Students earn full rides to Saint Vincent College
Ligonier Valley High School seniors Andrew R. Klein and Wade Rashilla plan to apply their skills in calculus in two fields — physics and accounting, respectively.
In addition to calculus homework, the pair have something else in common. Both will attend Saint Vincent College with all four years of their tuition covered by a Wimmer Scholarship.
Called to their school’s guidance office Monday morning, the Ligonier teens were greeted by their parents and by the college’s dean of admission, Steve Neitz, who surprised the students with the news of their awards. Klein will receive more than $178,000, including room and board, for placing first on a written exam administered in November to 257 area high school students who vied for one of four Wimmer scholarships.
Rashilla, who placed second, will receive an award of more than $134,000 — as will Alan J. Lazar, a senior at Hempfield Area Senior High, and Christopher W. Risnear, a senior at Penn-Trafford High School.
“It was a very big surprise. I didn’t anticipate it whatsoever,” Klein said after learning of his top award. “It means that there’s a lot less stress over financial concerns of college and, hopefully, that we can just sleep a little better at night knowing we’re not going to worry about loans, interest rates or any of that stuff.”
Rashilla was floored by the good news. “I was not expecting it because, taking the test, after I finished it, I was, ‘Wow, that was difficult.’ I’m incredibly surprised, and I’m very happy,” he said.
It’s the first time in the scholarship program’s 37 years that two students from the same high school have won awards.
“It’s really unprecedented to have both the quality of applicants from one school but also having one and two on the exam,” Neitz said. “The exam is put together by the faculty of Saint Vincent. They create the exam and they score the exam, which includes essay as well as multiple choice questions.”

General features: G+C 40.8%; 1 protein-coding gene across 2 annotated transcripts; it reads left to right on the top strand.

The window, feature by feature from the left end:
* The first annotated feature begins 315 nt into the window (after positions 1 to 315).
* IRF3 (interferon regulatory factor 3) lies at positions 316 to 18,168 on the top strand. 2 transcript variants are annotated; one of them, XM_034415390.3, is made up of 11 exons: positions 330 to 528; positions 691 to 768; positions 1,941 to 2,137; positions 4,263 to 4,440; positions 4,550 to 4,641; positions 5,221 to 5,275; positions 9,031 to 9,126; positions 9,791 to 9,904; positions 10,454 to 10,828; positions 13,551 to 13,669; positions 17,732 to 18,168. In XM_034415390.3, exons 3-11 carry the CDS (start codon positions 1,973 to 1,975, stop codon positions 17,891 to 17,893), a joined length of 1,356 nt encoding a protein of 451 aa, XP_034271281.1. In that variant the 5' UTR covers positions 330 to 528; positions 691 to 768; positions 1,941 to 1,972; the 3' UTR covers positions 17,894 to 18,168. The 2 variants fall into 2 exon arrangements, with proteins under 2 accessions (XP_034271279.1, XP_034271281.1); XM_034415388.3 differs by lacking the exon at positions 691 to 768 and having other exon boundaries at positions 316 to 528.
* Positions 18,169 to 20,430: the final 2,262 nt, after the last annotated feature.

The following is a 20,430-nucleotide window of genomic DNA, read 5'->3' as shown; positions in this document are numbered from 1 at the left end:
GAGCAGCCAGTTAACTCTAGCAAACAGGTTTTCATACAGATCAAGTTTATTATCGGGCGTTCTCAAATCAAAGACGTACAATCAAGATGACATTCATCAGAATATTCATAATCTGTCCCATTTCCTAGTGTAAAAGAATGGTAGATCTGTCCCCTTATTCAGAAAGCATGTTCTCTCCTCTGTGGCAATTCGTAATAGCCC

In addition to taking the exam, students must have a minimum 3.5 grade point average and 1080 SAT score to be considered for a Wimmer award. The scholarship, which recognizes high school students with outstanding academic abilities, is named for Archabbot Boniface Wimmer, who founded the Unity campus in 1846 as the first Benedictine college in the United States.
Lazar, also received a four-year, full-tuition scholarship valued at over $134,000.
The Hempfield Area High School senior said he’s “more relieved than surprised” at receiving the award, given that he typically does not start his day with a trip to the principal’s office.
“Whatever he decides to do, he’s going to be really great at it,” said Principal Kathleen Charlton, describing Lazar as a brilliant student and a quick learner who is enthusiastic about anything he pursues. “He’s a natural sponge. He just soaks up knowledge.”
Risnear, 18, represented Penn-Trafford in the scholarship competition.
“Hopefully, this helps with your college decision,” said Neitz.
“It does,” Risnear said, flashing a big smile.
Flanked by his parents, the varsity wrestler soaked in the news Monday as he juggled an oversized check, balloons and a bouquet of flowers.
“I’m pretty surprised. I thought I did pretty terrible on the test, so I guess it made it all the sweeter,” he said. “It shows me that my hard work does pay off, and it definitely influences my decision where to go.”
Jeff Himler is a Tribune-Review staff writer. Reach him at 724-836-6622, email@example.com or via Twitter @jhimler_news. Staff writers Jamie Martines and Stephen Huba contributed.